We decided to get some snacks before the big dancing started. We got M&M cookies, which Emma proceeded to pick all of the M&Ms out of and eat individually, and followed that with the infamous "red juice" and Oreos. Later we went healthy and munched on cheese, carrots, and some celery. (Okay, I ate the carrots and celery. Emma ate the cheese) We also made Heather a Valentine card using the photo that had been taken of us. Emma had fun using the stamps to decorate a blank card and then insert the cropped photo.
Dancing with my three-year old was an interesting experience. She certainly wanted to dance. Whenever we took a break for more Oreos or juice, she inevitably cut our snack short with a declaration of "let's dance!" However, I don't think she really got a hang of how to dance with her Daddy. A lot of our dance time involved me lifting Emma up to either spin her around by her wrists or making her jump up high into the air over and over. Forty-five minutes into the dance I thought my arms were going to fall out of my shoulder sockets.
I'd see her watch how some of the other girls where dancing with their dads, and she tried to imitate that with me. But I don't think she got it. In the end she just wanted Dad to make her bounce up high into the sky. So I kept throwing back Dixie cups of red juice, rubbing my sore shoulders, and yanking Emma up as high as I could on the dance floor. It made her happy.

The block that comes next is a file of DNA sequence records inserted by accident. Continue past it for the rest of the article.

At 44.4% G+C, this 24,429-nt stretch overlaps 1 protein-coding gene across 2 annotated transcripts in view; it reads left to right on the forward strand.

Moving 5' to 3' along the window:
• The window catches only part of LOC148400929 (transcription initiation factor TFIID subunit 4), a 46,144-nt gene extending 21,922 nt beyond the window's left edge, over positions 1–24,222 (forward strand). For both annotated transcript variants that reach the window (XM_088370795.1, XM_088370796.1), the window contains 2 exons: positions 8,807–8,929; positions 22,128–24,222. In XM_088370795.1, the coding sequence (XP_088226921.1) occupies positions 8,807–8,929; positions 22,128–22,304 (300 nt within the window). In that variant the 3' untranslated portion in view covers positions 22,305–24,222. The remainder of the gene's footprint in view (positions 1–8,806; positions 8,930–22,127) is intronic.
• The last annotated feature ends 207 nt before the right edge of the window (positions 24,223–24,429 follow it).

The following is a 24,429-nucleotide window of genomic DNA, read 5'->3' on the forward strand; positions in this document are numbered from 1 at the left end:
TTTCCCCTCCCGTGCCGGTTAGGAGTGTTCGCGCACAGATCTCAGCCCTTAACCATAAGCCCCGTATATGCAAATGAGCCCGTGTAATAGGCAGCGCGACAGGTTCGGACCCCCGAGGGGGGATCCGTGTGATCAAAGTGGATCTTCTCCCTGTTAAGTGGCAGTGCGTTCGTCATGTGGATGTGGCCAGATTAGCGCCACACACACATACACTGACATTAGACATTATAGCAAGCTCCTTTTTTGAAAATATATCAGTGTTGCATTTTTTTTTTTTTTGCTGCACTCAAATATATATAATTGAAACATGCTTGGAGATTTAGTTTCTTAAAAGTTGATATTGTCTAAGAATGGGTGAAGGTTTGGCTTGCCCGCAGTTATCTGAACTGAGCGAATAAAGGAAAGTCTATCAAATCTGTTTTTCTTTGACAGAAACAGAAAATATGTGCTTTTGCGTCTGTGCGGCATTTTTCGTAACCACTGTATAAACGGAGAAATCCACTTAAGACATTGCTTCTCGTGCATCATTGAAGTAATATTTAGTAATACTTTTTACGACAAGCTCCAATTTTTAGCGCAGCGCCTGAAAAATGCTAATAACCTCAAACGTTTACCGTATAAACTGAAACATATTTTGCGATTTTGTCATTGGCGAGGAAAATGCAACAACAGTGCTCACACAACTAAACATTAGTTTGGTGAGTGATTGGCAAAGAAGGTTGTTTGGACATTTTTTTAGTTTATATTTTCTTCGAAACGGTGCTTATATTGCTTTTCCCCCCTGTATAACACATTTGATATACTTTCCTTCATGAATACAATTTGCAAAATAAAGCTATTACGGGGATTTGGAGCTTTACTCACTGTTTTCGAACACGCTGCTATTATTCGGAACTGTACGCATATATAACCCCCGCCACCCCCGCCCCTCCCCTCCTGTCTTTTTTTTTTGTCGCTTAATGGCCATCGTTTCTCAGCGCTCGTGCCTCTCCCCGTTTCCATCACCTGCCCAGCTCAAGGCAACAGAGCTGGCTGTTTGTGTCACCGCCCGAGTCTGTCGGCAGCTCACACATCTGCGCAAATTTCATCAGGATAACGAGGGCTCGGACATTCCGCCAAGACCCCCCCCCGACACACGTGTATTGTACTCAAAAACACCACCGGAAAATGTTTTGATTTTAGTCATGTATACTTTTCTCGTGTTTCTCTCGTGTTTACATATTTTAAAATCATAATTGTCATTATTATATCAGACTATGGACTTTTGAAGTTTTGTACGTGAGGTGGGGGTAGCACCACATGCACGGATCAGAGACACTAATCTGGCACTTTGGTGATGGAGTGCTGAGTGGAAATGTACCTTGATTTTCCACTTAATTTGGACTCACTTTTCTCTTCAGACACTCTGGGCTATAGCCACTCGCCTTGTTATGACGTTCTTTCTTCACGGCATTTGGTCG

On the way out we learned that all the girls got goodie-bags full of candy and other fun treats. It certainly capped off the night nicely for Emma. After getting two roses, making a card, and then a bag of candy, she triumphantly declared to me that the dance was "wonderful.”
We didn't arrive home until after Ian and Zoe had gone to bed, so it was just Emma and I brushing teeth and reading stories. I was kinda glad it worked out that way. Emma got to have her Dad all to herself from after dinner all the way until she went to bed. Over three hours of just Daddy and daughter time. It was quite special for me, and I think Emma had a good time too. Next year Zoe will be this close to being three (the official cut-off age for the Daddy - Daughter dance) and I suspect I might have to figure out how to throw two girls up into the air at the same time while the DJ is spinning the dancing tunes.
"A great many people think they are thinking when they are really rearranging their prejudices."
- Edward R. Murrow
What Murrow said back in the 1950s is still relevant today. While I'm sure I fall into the same trap of simply "rearranging my prejudices" when considering other points of view, I think Murrow's point illustrates why I usually don't like to get into political or religious discussions with people. Rarely is there an honest exchange of ideas that are thoughtfully considered by both groups. Mostly it devolves into expressing the same platitudes and tenets over and over.